What they’re likely seeing is the result of something known as the “double-hop”:  A connection from Machine A to Machine B asks Machine B to access something on Machine C using the credentials originally provided by Machine A. In this scenario, Machine B using the credentials from Machine A is known as impersonation and Machine B’s ability to use impersonation to connect to Machine C is called delegation. The errors occur when delegation has not been properly configured. There are couple of ways this may manifest itself:

  • Bulk inserting a file from a UNC share on another computer (e.g. \\servername\share\file.bcp)
  • An Ad-hoc distributed query using a trusted connection
  • Using a linked server that’s been configured with a trusted connection


The Solution

There are two ways to solve this problem – either use SQL authentication or configure delegation. Since this post is about fixing the double hop problem in a Windows auth environment I’ll save the debate on authentication methods for another time and focus on what it takes to get delegation working. Microsoft has a nice write-up on how to configure delegation on MSDN. I’ve added to it by providing screenshots and my own comments.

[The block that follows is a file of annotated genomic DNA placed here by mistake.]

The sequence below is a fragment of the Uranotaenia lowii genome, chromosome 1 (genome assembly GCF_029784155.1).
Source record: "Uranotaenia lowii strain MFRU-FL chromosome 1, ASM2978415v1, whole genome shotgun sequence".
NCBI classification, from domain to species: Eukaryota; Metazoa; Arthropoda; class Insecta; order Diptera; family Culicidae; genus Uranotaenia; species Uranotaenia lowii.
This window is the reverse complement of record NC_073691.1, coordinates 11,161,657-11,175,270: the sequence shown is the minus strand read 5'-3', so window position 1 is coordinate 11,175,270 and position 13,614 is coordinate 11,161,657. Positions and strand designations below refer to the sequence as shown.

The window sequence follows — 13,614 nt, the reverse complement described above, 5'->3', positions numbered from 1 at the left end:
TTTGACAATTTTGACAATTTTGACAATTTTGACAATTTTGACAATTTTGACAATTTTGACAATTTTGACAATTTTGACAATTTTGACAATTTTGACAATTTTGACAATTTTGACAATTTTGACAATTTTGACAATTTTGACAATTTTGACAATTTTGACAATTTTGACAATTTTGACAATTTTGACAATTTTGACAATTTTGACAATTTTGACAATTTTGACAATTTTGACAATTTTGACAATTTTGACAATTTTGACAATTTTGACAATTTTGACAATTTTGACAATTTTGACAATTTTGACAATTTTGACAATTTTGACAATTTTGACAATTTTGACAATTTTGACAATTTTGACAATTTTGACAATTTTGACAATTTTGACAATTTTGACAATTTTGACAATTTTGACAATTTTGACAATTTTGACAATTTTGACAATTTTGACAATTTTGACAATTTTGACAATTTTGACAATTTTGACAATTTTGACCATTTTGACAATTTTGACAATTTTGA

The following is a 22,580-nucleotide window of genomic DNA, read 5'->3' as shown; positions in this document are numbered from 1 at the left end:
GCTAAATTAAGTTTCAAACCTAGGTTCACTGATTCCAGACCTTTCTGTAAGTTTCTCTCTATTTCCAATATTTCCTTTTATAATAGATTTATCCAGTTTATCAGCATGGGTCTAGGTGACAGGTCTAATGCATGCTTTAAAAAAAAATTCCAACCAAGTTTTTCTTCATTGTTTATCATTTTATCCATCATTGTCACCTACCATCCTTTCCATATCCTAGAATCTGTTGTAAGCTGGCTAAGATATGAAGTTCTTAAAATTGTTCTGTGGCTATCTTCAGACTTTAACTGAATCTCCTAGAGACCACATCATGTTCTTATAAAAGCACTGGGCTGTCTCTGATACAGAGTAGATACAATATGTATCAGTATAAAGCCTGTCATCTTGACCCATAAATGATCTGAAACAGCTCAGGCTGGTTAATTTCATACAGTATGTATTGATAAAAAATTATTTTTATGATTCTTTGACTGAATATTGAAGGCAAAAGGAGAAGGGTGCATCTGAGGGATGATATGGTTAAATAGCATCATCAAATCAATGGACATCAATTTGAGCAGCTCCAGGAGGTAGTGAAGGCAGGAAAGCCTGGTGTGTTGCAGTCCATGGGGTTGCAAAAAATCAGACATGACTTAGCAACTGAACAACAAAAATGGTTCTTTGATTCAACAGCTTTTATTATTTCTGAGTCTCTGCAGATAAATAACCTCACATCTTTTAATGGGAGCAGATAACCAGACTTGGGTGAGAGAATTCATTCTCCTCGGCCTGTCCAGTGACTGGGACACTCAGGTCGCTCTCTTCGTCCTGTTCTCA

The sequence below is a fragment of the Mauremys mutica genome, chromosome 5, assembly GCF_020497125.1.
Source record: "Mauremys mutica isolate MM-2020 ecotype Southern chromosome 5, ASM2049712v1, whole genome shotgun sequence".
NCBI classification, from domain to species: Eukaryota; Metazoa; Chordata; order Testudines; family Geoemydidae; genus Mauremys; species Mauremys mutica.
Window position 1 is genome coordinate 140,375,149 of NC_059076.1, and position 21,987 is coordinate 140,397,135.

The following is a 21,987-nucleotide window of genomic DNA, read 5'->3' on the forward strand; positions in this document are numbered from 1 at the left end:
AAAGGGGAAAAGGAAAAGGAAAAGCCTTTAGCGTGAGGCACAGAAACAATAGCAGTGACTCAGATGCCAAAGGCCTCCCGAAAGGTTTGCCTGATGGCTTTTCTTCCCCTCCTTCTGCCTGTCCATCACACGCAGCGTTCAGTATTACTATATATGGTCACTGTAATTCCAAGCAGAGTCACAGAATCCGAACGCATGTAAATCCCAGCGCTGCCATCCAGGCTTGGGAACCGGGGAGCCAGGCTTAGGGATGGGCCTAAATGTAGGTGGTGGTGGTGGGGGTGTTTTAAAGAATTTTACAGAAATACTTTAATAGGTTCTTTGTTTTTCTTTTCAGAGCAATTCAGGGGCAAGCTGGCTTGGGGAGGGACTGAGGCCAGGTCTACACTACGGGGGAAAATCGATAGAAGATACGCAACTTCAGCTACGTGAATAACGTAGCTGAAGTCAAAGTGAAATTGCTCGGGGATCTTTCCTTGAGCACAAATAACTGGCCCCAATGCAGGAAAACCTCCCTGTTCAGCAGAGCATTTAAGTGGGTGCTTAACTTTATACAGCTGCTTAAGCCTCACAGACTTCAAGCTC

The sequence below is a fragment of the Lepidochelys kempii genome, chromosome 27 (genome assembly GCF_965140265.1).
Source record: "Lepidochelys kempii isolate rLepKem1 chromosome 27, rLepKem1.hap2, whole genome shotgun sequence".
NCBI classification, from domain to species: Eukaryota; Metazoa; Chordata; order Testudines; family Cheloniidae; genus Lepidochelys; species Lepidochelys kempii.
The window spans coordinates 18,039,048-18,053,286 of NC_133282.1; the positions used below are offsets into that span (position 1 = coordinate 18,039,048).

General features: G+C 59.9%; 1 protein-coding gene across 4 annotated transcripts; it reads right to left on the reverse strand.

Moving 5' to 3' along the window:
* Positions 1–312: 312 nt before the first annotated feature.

To use delegation, all computers must use Active Directory and have Kerberos support enabled (Kerberos is the default authentication method in Windows 2000 and up, so this usually isn’t an issue). The following options in Active Directory must also be specified (which you get to through the Active Directory Users and Computers MMC snapin):

  • The Account is sensitive and cannot be delegated check box must not be selected for the user requesting delegation.